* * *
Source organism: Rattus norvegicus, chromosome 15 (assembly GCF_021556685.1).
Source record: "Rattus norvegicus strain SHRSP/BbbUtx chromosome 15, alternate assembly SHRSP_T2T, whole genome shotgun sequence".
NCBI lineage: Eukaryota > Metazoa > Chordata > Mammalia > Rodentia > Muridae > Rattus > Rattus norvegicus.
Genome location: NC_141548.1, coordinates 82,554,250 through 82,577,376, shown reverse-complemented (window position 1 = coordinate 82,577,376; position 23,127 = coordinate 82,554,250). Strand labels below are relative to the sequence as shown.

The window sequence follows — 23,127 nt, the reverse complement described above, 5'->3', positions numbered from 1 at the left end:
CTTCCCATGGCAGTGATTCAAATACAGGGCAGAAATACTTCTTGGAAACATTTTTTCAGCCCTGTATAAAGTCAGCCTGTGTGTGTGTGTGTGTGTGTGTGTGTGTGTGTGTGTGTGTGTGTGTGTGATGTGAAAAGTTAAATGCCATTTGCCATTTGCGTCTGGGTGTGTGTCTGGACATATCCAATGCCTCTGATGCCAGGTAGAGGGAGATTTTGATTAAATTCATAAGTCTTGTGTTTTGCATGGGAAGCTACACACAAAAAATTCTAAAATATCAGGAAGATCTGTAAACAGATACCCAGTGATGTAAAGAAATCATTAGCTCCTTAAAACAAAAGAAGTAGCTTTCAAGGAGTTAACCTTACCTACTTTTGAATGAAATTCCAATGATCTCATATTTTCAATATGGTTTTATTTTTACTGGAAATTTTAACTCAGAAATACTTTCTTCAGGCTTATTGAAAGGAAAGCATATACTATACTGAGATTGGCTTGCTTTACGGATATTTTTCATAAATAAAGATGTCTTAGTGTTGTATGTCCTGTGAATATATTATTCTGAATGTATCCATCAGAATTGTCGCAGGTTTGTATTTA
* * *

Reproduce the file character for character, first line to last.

Source organism: Rattus norvegicus, chromosome 15 (assembly GCF_021556685.1).
Source record: "Rattus norvegicus strain SHRSP/BbbUtx chromosome 15, alternate assembly SHRSP_T2T, whole genome shotgun sequence".
NCBI lineage: Eukaryota > Metazoa > Chordata > Mammalia > Rodentia > Muridae > Rattus > Rattus norvegicus.
Genome location: NC_141548.1, coordinates 82,554,250 through 82,577,376, shown reverse-complemented (window position 1 = coordinate 82,577,376; position 23,127 = coordinate 82,554,250). Strand labels below are relative to the sequence as shown.

The window sequence follows — 23,127 nt, the reverse complement described above, 5'->3', positions numbered from 1 at the left end:
CTTCCCATGGCAGTGATTCAAATACAGGGCAGAAATACTTCTTGGAAACATTTTTTCAGCCCTGTATAAAGTCAGCCTGTGTGTGTGTGTGTGTGTGTGTGTGTGTGTGTGTGTGTGTGTGTGTGTGATGTGAAAAGTTAAATGCCATTTGCCATTTGCGTCTGGGTGTGTGTCTGGACATATCCAATGCCTCTGATGCCAGGTAGAGGGAGATTTTGATTAAATTCATAAGTCTTGTGTTTTGCATGGGAAGCTACACACAAAAAATTCTAAAATATCAGGAAGATCTGTAAACAGATACCCAGTGATGTAAAGAAATCATTAGCTCCTTAAAACAAAAGAAGTAGCTTTCAAGGAGTTAACCTTACCTACTTTTGAATGAAATTCCAATGATCTCATATTTTCAATATGGTTTTATTTTTACTGGAAATTTTAACTCAGAAATACTTTCTTCAGGCTTATTGAAAGGAAAGCATATACTATACTGAGATTGGCTTGCTTTACGGATATTTTTCATAAATAAAGATGTCTTAGTGTTGTATGTCCTGTGAATATATTATTCTGAATGTATCCATCAGAATTGTCGCAGGTTTGTATTTA